“Elesha would have been 20 on Feb. 6, 2022, if she had survived. This memorial of her life, her birthday, has helped me galvanize why I remain involved in The Blast,” Karen said. “I want to be a voice for families affected by childhood cancer. This event uncovers the very obscure lives of children with cancer and their families, and it’s an opportunity to stand with them in their suffering, sorrow, loss and in the overcoming.”
Michael and Elesha met on the hematology and oncology floor, and would often send things back and forth to each other to show love. Karen remembers her daughter as a vibrant little girl who showed love to everyone she met.
“She loved to read, talk and have conversations,” Karen said. “The nurses were in awe of her verbal skills. Elesha was a very sweet child, and she loved her family. She was always thinking about what she could make for her siblings, and what she wanted to share with them.”
Meaghan Granger, M.D., a pediatric hematologist/oncologist, walked in the first year of The Blast, too. Dr. Granger leads the neuroblastoma team at Cook Children’s and personally treated both Michael and Elesha.
“It is a privilege to have known Michael and Elesha and cared for them and their families,” Dr. Granger said. “When they were diagnosed with neuroblastoma, those kids fought extremely hard against a terrible disease. Families with neuroblastoma spend a lot of time at the hospital and get to know other patients. Around the time that Michael and Elesha were in treatment, we had several other neuroblastoma patients who bonded together and formed a small ‘army’ to fight together. They were such an inspiration.”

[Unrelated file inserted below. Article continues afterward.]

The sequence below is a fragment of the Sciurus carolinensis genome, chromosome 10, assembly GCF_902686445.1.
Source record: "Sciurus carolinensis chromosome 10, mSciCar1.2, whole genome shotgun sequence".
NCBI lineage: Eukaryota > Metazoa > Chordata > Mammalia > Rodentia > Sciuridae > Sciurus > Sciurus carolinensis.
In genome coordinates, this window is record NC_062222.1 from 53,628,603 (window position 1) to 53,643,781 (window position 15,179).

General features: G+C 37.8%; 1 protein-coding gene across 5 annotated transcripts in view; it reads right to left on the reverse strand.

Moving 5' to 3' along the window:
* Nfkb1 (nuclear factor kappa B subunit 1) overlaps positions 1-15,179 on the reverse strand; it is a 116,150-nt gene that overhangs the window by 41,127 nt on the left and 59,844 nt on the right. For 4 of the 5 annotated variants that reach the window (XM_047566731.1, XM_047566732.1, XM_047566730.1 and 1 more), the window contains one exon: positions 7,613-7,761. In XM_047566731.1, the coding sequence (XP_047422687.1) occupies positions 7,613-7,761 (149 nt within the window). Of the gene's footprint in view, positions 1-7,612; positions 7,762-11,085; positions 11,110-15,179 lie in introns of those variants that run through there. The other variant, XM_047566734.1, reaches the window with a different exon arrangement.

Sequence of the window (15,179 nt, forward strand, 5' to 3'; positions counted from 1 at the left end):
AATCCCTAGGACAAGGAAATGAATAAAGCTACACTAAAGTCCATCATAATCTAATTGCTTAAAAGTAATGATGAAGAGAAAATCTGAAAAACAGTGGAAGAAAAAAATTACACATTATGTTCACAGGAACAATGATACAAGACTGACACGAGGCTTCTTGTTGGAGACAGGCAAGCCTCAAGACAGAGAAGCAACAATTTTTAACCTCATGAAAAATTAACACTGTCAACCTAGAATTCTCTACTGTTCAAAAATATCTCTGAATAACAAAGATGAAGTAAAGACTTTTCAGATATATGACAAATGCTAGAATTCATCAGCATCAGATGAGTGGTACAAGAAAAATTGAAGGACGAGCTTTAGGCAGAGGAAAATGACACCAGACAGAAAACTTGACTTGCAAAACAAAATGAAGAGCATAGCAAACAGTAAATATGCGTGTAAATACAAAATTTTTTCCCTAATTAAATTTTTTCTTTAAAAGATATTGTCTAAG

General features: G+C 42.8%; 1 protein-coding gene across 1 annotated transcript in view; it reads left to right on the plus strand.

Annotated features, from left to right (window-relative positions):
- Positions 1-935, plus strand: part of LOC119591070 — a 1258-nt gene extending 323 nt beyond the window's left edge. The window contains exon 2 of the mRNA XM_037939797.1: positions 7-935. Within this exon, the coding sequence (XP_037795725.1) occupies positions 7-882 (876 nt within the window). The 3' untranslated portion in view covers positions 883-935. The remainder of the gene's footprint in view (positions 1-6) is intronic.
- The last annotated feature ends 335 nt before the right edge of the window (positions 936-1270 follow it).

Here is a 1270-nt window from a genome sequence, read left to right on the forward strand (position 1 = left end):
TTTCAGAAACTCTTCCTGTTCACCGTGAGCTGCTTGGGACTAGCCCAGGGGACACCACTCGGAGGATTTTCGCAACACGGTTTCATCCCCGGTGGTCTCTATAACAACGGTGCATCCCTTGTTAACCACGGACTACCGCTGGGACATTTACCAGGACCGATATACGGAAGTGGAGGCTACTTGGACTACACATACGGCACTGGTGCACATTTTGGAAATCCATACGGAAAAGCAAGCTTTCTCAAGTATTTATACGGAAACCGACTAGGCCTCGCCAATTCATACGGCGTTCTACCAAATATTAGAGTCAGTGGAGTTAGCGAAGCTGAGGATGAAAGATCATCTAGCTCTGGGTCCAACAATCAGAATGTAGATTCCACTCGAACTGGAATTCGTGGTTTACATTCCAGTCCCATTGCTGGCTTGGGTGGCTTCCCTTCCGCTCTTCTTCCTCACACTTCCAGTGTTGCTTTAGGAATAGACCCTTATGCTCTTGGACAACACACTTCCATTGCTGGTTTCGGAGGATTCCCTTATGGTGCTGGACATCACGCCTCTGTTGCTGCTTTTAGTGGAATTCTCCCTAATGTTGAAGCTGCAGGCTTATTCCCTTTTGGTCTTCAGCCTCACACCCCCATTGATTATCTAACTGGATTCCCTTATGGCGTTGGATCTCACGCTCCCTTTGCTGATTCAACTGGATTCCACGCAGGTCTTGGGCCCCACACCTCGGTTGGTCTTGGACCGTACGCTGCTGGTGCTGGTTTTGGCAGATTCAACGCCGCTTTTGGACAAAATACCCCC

In the U.S., more children are lost to cancer than any other disease. In fact, about one in 264 children will have cancer before the age of 20.
“When you’re looking from the outside, you think ‘oh, that’s awful,’ and then move on,” Karen said. “On the back of the tribute signs [at The Blast], there are phrases like ‘It could be your child,’ or ‘It could be your friend’s child.’ I hope that The Blast is an opportunity to face the truth that children get cancer.”